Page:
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first_img Too many changesIf I was in charge of the playlist at the Millennium Stadium yesterday, I would have found it nigh on impossible not to slip Bowie’s ‘Changes’ on during the pre-match show. With 14 changes in personnel, 15 if you include Liam Williams’ move to fullback, and a complete overall of the team’s tactics, a fluid performance always looked unlikely. Other than the impressive Rhys Priestland and Rhys Webb, not one of the front row, lock, backrow, centre or back three combinations had played together before. And it showed. There were on occasions some fluid moves through the backline, and it is worth remembering that Wales had two tries disallowed, but on the whole Wales struggled in most aspects of the game.Arm-wrestle: Wales v Georgia was an unedifying spectacleWhilst changes to the backline made sense, radical changes to the front five row did not. Georgia are a team that consists of a scrum and a goalkicker, and if you can nullify their scrum you have them beat, yet it was in this area that Wales’ deficiencies were most visibly exposed, with the Welsh pack regularly looking like they had been fed through a car crusher. But despite the poor performance, at least they managed to avoid the sort of defeat that can blight a player’s career. Every player has a career win for which they are most remembered and equally, a career loss. This was very nearly another Western Samoa or Romania for some players – the stench of which would be hard to shift.Rhys Priestland is backFor many in Wales, Rhys Priestland can once again be talked about in the present tense. Although he hadn’t retired from Test rugby, some viewed his move to Bath as the end of his international career. But as anyone who has being watching Priestland at Bath will know, he has been quietly doing the business for the last 18 months. As indeed he did against Georgia. His line-kicking was assured, his passing rapid yet sympathetic and his defence robust – he was the joint top tackler in the backline with seven.Composed: There were several positives to Rhys Priestland’s international returnBut perhaps the most impressive aspect of his performance was his goal kicking. Priestland is a confidence player and when it drops, so too does his goal kicking completion. That was not the case against Georgia, which was made all the more impressive by the fact that his composed performance came amidst, what could have been, an embarrassing defeat. Well played Rhys P.Prop swopProps have long been associated with ‘dark arts’. A selection of poking and prodding antics which which wouldn’t look out of place in a medieval torture chamber. But not satisfied with the hidden dark arts, props are now knowingly or unknowingly involved in a more visible form of skulduggery – passive scrums. During the final minutes of the game against Georgia, Tomas Francis was yellow carded for illegal entry at a ruck – which officially registered a solid 9.8 on the daft-o-meter. During the following minutes, it was adjudged that Leon Brown was unfit to return thereby rendering all scrums from that point as passive – a situation which clearly benefitted Wales at the time. Breakaway: Rhys Webb makes one of the few line-breaks against Georgia LATEST RUGBY WORLD MAGAZINE SUBSCRIPTION DEALS Not clever: Tomas Francis’ yellow card put Wales in an awkward positionAnecdotally, Brown could be seen warming up on the side-line, ready to come on, but post-match the Welsh coaches made it clear that Brown was unable to return. Whether he was or wasn’t can never be proven, but what can be done is to make it clearer that a player is injured and unable to return to the field of play when they leave, not 20 minutes later, in the heat of the battle, where circumstances can be manipulated to meet a certain outcome. World Rugby need to take a look at this issue before it rears its ugly head in a high-profile game where the outcome will be far more serious.Georgia are good enoughSaturday was the first time that Wales and Georgia have played each other and hopefully it won’t be the last. Armed with a Tier 1 set-piece and goal-kicker they are more than capable of competing with the lower half of Tier 1 nations and with another five to ten years of development, certainly wouldn’t look out of place in an extended Six Nations. You need only look at their core statistics against Wales to see that they are a competent professional outfit.In control: Georgia proved they could compete at the top table of European rugbyThey had 57% of the possession and 56% of the territory – in the second half those numbers swelled to 70% and 75%. Georgia made more line breaks and beat more defenders than Wales. They had near perfect set-piece completion, 100% goal-kicking and turned their own possession over three times less than Wales. Georgia are a real asset and present a great opportunity to grow the game. We should do all that we can to help achieve that.Wales missed their backrow balanceWhilst the scrum issues will have worried the Welsh coaches the most, the problems at the breakdown will probably be next at the list. In all the talk of expansive rugby, a backrow forwards first job is the breakdown and not only to muck up the oppositions ball, but to clean up your possession on the ground. Wales’ ruck speed was very slow on occasions against Georgia and allowed the Georgian’s line speed to cause problems in midfield.center_img Imbalance: Wales did well at the lineout but their backrow balance was off-kilterIt was to be expected. Changing your entire backrow will obviously lead to problems. Other than your halfbacks, no other combination on the field is required to work as closely with each other as the backrow. Josh Navidi and Dan Lydiate both had solid individual performances – Lydiate made 24 tackles for instance – but solid individual performances won’t be enough against New Zealand and that’s a fact. Wales shuffled the pack too vigorously, Rhys Priestland made a welcome return to Test rugby and it was a shambolic end to a poor test. All are covered…last_img read more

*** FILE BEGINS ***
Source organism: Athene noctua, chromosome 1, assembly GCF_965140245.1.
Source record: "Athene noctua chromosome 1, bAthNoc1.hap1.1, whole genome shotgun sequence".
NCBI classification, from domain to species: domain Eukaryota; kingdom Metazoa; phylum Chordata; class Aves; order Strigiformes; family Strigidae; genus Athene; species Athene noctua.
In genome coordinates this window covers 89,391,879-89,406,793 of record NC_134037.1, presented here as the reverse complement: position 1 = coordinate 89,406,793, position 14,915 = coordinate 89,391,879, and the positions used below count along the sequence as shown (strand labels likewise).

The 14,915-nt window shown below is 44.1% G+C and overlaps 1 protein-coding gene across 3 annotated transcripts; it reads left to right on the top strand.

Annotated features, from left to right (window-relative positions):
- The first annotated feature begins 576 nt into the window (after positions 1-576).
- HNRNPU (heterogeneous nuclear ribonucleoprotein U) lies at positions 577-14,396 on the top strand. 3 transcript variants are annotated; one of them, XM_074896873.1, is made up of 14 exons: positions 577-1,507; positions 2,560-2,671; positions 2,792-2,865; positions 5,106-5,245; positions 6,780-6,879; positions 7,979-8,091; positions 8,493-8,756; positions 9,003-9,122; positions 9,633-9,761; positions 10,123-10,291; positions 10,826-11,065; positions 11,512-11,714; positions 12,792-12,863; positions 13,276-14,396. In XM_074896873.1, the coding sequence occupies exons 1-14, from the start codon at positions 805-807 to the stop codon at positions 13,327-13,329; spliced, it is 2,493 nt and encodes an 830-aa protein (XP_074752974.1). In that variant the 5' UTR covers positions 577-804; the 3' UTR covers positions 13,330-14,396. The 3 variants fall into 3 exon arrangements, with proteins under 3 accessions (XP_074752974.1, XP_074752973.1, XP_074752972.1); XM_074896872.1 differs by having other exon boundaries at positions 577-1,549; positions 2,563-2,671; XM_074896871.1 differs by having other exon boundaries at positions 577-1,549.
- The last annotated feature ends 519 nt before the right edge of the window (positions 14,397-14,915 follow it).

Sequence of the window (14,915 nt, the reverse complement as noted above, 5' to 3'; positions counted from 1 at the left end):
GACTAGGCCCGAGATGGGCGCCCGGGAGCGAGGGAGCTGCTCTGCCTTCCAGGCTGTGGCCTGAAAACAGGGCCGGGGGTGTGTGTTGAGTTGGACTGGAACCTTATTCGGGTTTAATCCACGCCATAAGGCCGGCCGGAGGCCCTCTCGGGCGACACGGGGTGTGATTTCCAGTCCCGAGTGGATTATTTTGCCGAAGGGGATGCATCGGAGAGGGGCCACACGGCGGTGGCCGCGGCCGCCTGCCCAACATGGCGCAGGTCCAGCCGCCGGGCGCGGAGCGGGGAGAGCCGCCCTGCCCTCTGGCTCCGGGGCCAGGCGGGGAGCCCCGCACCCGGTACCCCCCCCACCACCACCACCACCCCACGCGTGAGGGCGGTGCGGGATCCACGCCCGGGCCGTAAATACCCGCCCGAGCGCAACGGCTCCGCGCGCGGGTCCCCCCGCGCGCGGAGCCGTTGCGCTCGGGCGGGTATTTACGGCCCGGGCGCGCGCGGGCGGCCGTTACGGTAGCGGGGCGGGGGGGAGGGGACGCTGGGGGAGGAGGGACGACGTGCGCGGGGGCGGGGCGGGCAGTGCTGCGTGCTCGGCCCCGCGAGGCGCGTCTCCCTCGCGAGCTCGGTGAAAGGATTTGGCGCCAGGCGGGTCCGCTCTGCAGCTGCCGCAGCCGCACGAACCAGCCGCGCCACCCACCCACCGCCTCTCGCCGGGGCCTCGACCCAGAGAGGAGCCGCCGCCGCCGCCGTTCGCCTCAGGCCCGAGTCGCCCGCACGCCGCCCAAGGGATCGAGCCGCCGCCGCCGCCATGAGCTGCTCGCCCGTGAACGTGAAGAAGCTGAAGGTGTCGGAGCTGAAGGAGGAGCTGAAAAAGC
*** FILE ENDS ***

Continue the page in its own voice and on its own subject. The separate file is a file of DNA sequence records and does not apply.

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first_img“We live in turbulent times. The last thing rugby should do is to assume this is a blip and things will return to normal.”Of course, the Six Nations provides sublime entertainment. Unions have done well out of it all too. And according to one Six Nations insider, there is a sense of excitement rippling through the board as a new CEO, Ben Morel – who has extensive experience working with the NBA – takes over. Top of his agenda is innovation and reaching new markets.Some things won’t change, though, as our insider says: “There is absolutely no sign of changing promotion-relegation in the future. Why would teams put around £16-£17m (of profit) each at risk?” Morel confirms with us that the issue is not currently on Six Nations’ agenda.Morel tells Rugby World: “Our greatest opportunity is to expand our audience.“We’re already building on strong foundations but at a global level there’s a significant amount of untapped opportunity to be talking to the world about its best rugby championship.Closed off: No chance of promotion-relegation, as it stands (Getty Images)“Expanding the global coverage and audience is going to be paramount for me. Domestically, I want to expand the audience as well, with a clear focus on the younger generation. So through digital and social engagements, gaming and other things we can do with that.“The sponsorship world is evolving. The time when you sell purely inventory boards is gone. You need to adapt and innovate. That’s where digital and social (media) creates humongous opportunity and coverage on a global level, instantly. So sponsored content is one of the untapped opportunities for the Six Nations, given its popularity around the world but also in home markets.”While these words will relieve some who watched the slide in sponsorship value, there will be other battles. In a few years we will wonder what to do about TV rights.The current deal with BBC and ITV ends in 2021. Last year ITV’s audience peaked at 8.39m during England v Wales (sic: some 8.9m watched Wales v England in BBC One this season). Alone, BBC Wales pulled in 828,000 for Wales v Scotland and near 800,000 for Scotland v France last term.No one has teamed up with China’s state-run channels to air the Six Nations yet – something the NBA did in the Nineties – while sources close to South Africa’s SuperSport say their Six Nations ratings have been “underwhelming” of late.Subscription streaming platform DAZN hold the rights to broadcast in Canada, Germany, Switzerland and Austria until 2021. DAZN would not comment when asked about future rights tenders.Mobile experience: Streaming, social media and new technologies are high on the 6N agenda (Getty Images)“We are a free-to-air proposition and that defines the values of the Six Nations,” says Morel of future deals.“Actually, instead of free-to-air I prefer ‘free-to-view’. More and more of our fans, especially the younger generation, stream the games already on our existing broadcaster platforms.“The capability of driving high-quality content through digital and social platforms to engage the younger generation will be paramount, as well as some of the new initiatives like virtual reality and eSports. I’d love the Six Nations to have a leading voice there.”There are new markets out there and fresh ways to reach them. However lucrative that will be, wherever they take the ‘product’, it will certainly be a long way from the baggy shirts of 2000.Follow our Six Nations homepage which we update regularly with news and features. Also make sure you know about the Fixtures, Injuries, Table, Venues, TV Coverage by clicking on the highlighted links.Finally, don’t forget to follow Rugby World on Facebook, Twitter and Instagram Special Report: The Changing Face of the Six NationsTwenty years ago, before the first-ever Six Nations in 2000, we had qualms. Could this new competition ever be as good as the five-team tournament it was replacing?Then, in their competitive debut, Italy shocked Scotland. The Scots would also stun Grand Slam-chasing England. Brian O’Driscoll announced himself on the big stage with a hat-trick against France. Shane Williams broke opposition hearts for the first time. Martin Johnson ended up not featuring at all for England.The shirts were baggy, the hair was bad and Grandstand was still on the telly. But like the winds, things would change. Many want even more changes.We may look back at 2000 and sigh at how simple a lot of it still was. Italy’s players reputedly got no fee for playing then; Scotland’s starters, we’re told by a source, got around £2,500 to play and half as much again if they won. As we jump into the 2019 Six Nations, England’s stars can get up to £25k a game and can invoice for a further £9k on image rights each season.As shirts got tighter and training ground tech evolved in the last two decades, so has the rugby. Scrums and defences have changed beyond recognition. Styles in attack have mutated over generations. For example, France went from kings of joue to sultans of stodge. Every team has changed philosophy at least once.Look at the average match statistics from the table above. You can track changes in attack over the last decade. It suggest that adventure slid towards 2013, which is considered a nadir for attacks. But the numbers climb again in terms of runs, breaks and passes after 2013. The figures suggest that fans are now getting more marauding rugby.However, there are those that suggest 2013 was a bad year for the Six Nations in a more commercially significant way.Rugby World understands that in the wake of the 2013 Lions tour, banking powerhouse HSBC presented the Six Nations – who are intrinsically tied to the Lions – a proposal to sponsor the touring side for 12 years and the Six Nations for eight. The money, it is believed, was slightly less than Royal Bank of Scotland were paying to attach their name to the tournament at the time. But according to some in the sponsorship world, the bank’s extra budget for advertising or marketing increased the deal’s significance, particularly with its long-term nature.So confident were HSBC that the deal was wrapped up that they flew in their CEO for a big meeting – a rarity. When the Six Nations rejected that proposal, there was “shock and awe” in the room, according to one insider.In the years since, the sponsorship market has changed greatly. In 2017, after RBS ended their 14-year dalliance with the Six Nations, a lofty price tag was put on the competition. Potential sponsors balked, and the 2018 edition of the tournament was reportedly sponsored by RBS-owned NatWest for a knock-down price of £11m.This season sees the start of a six-year deal with Guinness, with just £6m being spent on the first year (though that cost is set to steadily rise each year throughout the agreement).Before this deal, it was reported that HSBC were again interested in sponsoring the event. This has been denied, with a spokesperson telling us: “I can confirm there was no conversation with the Six Nations whatsoever. Over recent years we have turned to sevens and that is our vehicle, our focus, and the game fits with the values of HSBC perfectly.”According to Simon Chadwick, professor of Sports Enterprise at Salford University, traditional rugby ventures are at a “crossroads” with the sponsorship landscape shifting under rugby’s feet.“I think the market has changed,” he says. “The Six Nations is out of kilter with the needs and wants of millennials and Generation X consumers. Rugby is not alone as football and Formula One are just two other sports struggling to get to grips with this change. However, there is something about the nature and format of rugby union, about the sport’s socio-cultural underpinnings, and about its image and reputation that is a bit of a turn-off for younger consumers. We’ve come a long way since 2000 but with fluctuations in sponsorship value and broadcast battles to come as tech improves, what does the future hold? 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first_imgIn an exclusive interview for Rugby World‘s 60th anniversary issue, Gatland spoke to Tom English about learning lessons, touring South Africa and the Lions. Read it in full here…Warren Gatland was 34 years old when he first coached against the Springboks, an experience that taught him much and still tickles him plenty, despite the severity of what happened to him back in 1998 when he was in charge of a lowly Ireland against the steepling world champions.The Kiwi was three Tests and three losses into his reign in Dublin at the time. In South Africa – where he returns next year as British & Irish Lions coach – Ireland had already lost tour games to South Western Districts Eagles, Western Province and Griquas (who beat the tourists 52-13) before the Test series. Two more losses later and Gatland was zero from five Internationals. A year later Ireland exited the World Cup at their earliest stage ever. Two years after that, he was sacked.From there to here. Rugby World readers have named Gatland, now in charge of the Chiefs, the greatest rugby coach ever, an accolade that he’s grateful for while also saying that the same thing could be done next month with a different answer. “I might not even make the quarter-final,” he says.Fronting up: The Lions will be tested by South Africa’s powerful pack next year (Getty Images)Given that the Lions are heading there in 2021, South Africa seems like a reasonable place to begin the story.“Was I ready for international rugby coaching at that point? I wasn’t,” reflects Gatland now. “Was I expecting to be in the role for a long time? I think I was the fifth Irish coach in the 1990s, so there was no security in the job. Even though we were well beaten in the Tests (37-13 in Bloemfontein and 33-0 in the infamous battle of Loftus Versfeld in Pretoria), what I loved about it was the character of the players. We didn’t give up.”After the on-field anarchy in Pretoria, Ireland tour manager Donal Lenihan was asked if he was citing any South African players. “Yes,” he replied, deadpan. “All of them.” The memory makes Gatland laugh. Those were tough days but they helped shape him, no doubt about it.“We lost the second Test by 33 points and we were leaving the hotel as the Welsh team were arriving and they had a bit of a giggle at our expense, then the following week they nearly had a hundred points put on them,” he says.“I learnt a lot on that tour. They had no respect for us because we hadn’t earned it. We turned up at a training session once and the gates were locked and we were sitting on the bus for 20 minutes waiting for the guy to turn up with the key. They didn’t care.“I toured there as a player with the All Blacks and that wouldn’t have happened to New Zealand and had it happened you would have had the players getting off the bus and kicking the gate down. I think that might have been something I was advocating at the time actually.“The difference between how they treated the All Blacks and how they treated Ireland was fascinating to me. They just looked down their noses at Ireland, so, yeah, we lost the Tests but the character we showed was a starting point. A lot of teams would have thrown the towel in, but we kept fighting until the end – literally.”Those early years in Ireland were incredibly instructive, sometimes in ways he only realised years later. “I look back on Munster and I think a lot of the values I have now came from watching them. Munster didn’t always have the best players but they had great character. When their guys put that jersey on, it really meant something to them.“It’s not always the most talented players you need, it’s the guys with the most heart. That’s been a big part of it for me. I’d rather pick a team of good blokes who would die for each other than superstars with egos who are just in it for themselves.“I think there’s a little bit of a football mentality in rugby in places. Clubs spending money on the big-name players whereas I’ve always felt you’re better off spending the money on the environment. Get that infrastructure right and worry about the players afterwards. I’d rather have an extra analyst, an extra conditioner, an extra coach, the right medical staff, the right facilities, proper food and nutrition than spending money on two or three quality players.“I suppose my values centre around family. That’s massive. I keep stressing it, whether it’s Wasps, Wales, the Lions or wherever I am. There are more important things than rugby. If things are right at home, then I get a player who gives me more in training. I’ve seen coaches completely mess those sorts of things up by not being flexible enough. A player needs a day off to go to a baby scan or a brother’s graduation or a parent’s birthday, whatever – give him the day off. If it’s important to him, do it, because you get so much more back from him when you do.” Red army: Lions supporters on the 2009 tour to South Africa (Getty Images)These are the man-management skills that have propelled him into the pantheon. European and domestic glory with Wasps, Grand Slams with Wales, back-to-back Lions tours, winning one and drawing the other. And next summer it goes full circle when Gatland returns to the place where his days as a touring coach started.He had two cracks at the Boks in their own backyard when he was in charge of Ireland and another four on the road when he was coaching Wales. The closest he got to victory – and it was painfully close – was 2014 when the Welsh lost two men to the sin-bin, gave up a 30-17 lead and got done 31-30.“We won it twice and lost it twice.”Related: 2021 British & Irish Lions schedule confirmedGatland says he hasn’t, and won’t, engage in the game of picking his Lions squad. “I’m too afraid to do it. It’ll only change a million times between now and then. Players will come out of nowhere, other players will really ramp it up because it’s a Lions year, there’ll be injuries.“I have no idea who the captain will be either. It’s about picking the squad and then saying who do we think will be captain material. Ideally, it’s somebody who has come from a team that’s been pretty successful. The next question is if we were picking the Test team now, is there a good chance this person would make that Test team?”Who, at this remove, are the nailed-on Test players, injury and form permitting? Owen Farrell, Jamie George, Maro Itoje, Billy Vunipola, Tom Curry? Itoje is the name that keeps cropping up.“You look at that and go, well, there are some pretty good second-rows around and he’s not bad. You have Courtney Lawes and George Kruis. How’s Alun Wyn Jones going at that time? There’s James Ryan. There’s no doubt about Itoje’s quality. He’s an intelligent player and an intelligent man and has been incredibly successful in his career. He would definitely be in contention as one of the possibilities as captain.”Front-runner: Maro Itoje makes a break for England (Getty Images)The coronavirus has changed a few things around announcements, he says. “The plan was to start talking to back-room coaching staff during the November window and then make an announcement in early December. We’ll see how that goes now. I need to go around the CEOs of the national teams and ask them if they’d prefer that we didn’t approach a coach in their set-up.“There were one or two last time in New Zealand that we made inquiries about and who subsequently weren’t available. I have to make sure we don’t end up in that situation again. Gregor (Townsend) was one of them. He’d have loved the opportunity to go. Personally, I think it would have been great for him, but he was just appointed as Scotland coach and it was a little contentious because he was replacing Vern Cotter, who had done well.“Maybe Gregor reassessed the situation and thought it better that he went on tour with Scotland. I understand that. I don’t want to be in that situation again where we’ve had a conversation and somebody is initially keen and then it doesn’t happen.”He’ll take a smaller squad this time around. He reckons 36 or 37 players should be enough and controversy is guaranteed. He’s had his share of it. The Brian O’Driscoll affair in 2013 was followed by uproar and ludicrous allegations of anti-Scottishness in 2017 when he picked just two Scots.“Look, I’m a great believer that the Lions have to represent four nations. I kept going back to their performance at Twickenham that season. I’m not saying they needed to win that game but they needed to be a lot closer than a 50-pointer. That stuck in my mind.“I remember selecting the team and we only had a couple of Scottish players – Stuart Hogg and Tommy Seymour – and the other coaches came to me and said, ‘Can we revisit the wing selection?’ and I said, ‘No, we can’t, we’ve only got two Scots and we cannot go down to one. We’re going to get absolutely crucified as it is’. That wasn’t easy but you have to do what you think is right.”Top two: Ian McGeechan and Warren Gatland worked together on the 2009 Lions tour (Getty Images)He was Ian McGeechan’s assistant in 2009 (only the second time in his career he’s been a number two) and head coach in 2013 and 2017. Why go again given the New Zealand tour was so hard?“The last one was disappointing. I had this romantic view of the Lions, coached by a New Zealander, going back to New Zealand. Let’s celebrate that. And it was celebrated by most people, to be fair, but sections of the New Zealand media were incredibly hostile and personal about me. That took me by surprise.“What was written by that element of the press wasn’t what we experienced in New Zealand. The hospitality was incredible, the atmosphere was electric. I had a huge amount of Kiwis getting in touch with me afterwards to say they were embarrassed by how I was treated by elements of the New Zealand media.“But you reflect over time, don’t you? You come back to Wales, do pretty well, the negatives diminish and you get the buzz for it again. I wouldn’t have forgiven myself had I turned it down. I feel hugely privileged to have the opportunity again. The Lions concept is special and it’s a massive fight to preserve it.”Everybody says they love the Lions but not everybody is of a mind to give them the best chance to succeed. We’re talking about the vexed problem of preparation time now.“We all love the Lions but there’s an element in the UK, with certain club owners and PRL (Premiership Rugby), that I find strange. There’s surely nothing better than a player from your club being selected for the Lions. They go away, they win a series, they return as superstars that all the young fans will look up to. Isn’t that what it’s all about? You create heroes for the next generation.“What Pro14 have done next season is brilliant. They’ve moved their final to give us two weeks’ preparation. So thanks so much to Pro14 and the Celtic nations for doing that. It’s a generous thing to do.“I mean, 2017 was incredibly tough. Two finals on the Saturday, assemble on the Sunday, fly to New Zealand on the Monday, arrive Wednesday and play Saturday. It makes it really difficult.“I remember the 2001 and 2005 tours, people were talking whether this was the end of the Lions. My first involvement, with Geech, was about putting respect back in the jersey and we’ve done it, but it’s so easy to lose it again.”Next year a Lions squad will be picked. Even the thought of the chosen ones facing the Boks quickens the pulse. “It’s just very, very special,” says Gatland, with a smile of anticipation, a knowing look from a man who’s been there, done it and is thrilled by the chance of doing it again. All smiles: Warren Gatland has been voted the greatest ever rugby coach (Getty Images) LATEST RUGBY WORLD MAGAZINE SUBSCRIPTION DEALS Can’t get to the shops? You can download the digital edition of Rugby World straight to your tablet or subscribe to the print edition to get the magazine delivered to your door.Follow Rugby World on Facebook, Instagram and Twitter. Warren Gatland voted the greatest ever rugby coachThis year marks the 60th anniversary of Rugby World magazine and we want to reflect on the key movers and shakers in the sport over the past six decades.That includes determining the greatest ever rugby coach – and we asked you to help us do it.We created a ‘bracket’ listing the best of the best. Those in the running had to have coached at men’s international 15s level since 1960. Most were head coaches but we included a few assistants because of their impact.The votes of Rugby World readers on Twitter then decided the winners of 31 head-to-head polls – see below – with Warren Gatland beating Ian McGeechan in the final to be crowned the greatest ever rugby coach.Gatland’s CV is hugely impressive. At Wasps, he won three successive English Premiership titles as well as the Heinken Cup and European Challenge Cup.He won three Six Nations Grand Slams as Wales coach and guided the British & Irish Lions to a series win in Australia in 2013 – the tourists’ first triumph in 16 years – as well as a drawn series in New Zealand in 2017. Next year he will take charge of the Lions for a third time as they travel to South Africa to face the world champions. The New Zealander talks to Rugby World about learning lessons, touring South Africa and the Lions in an exclusive interviewlast_img read more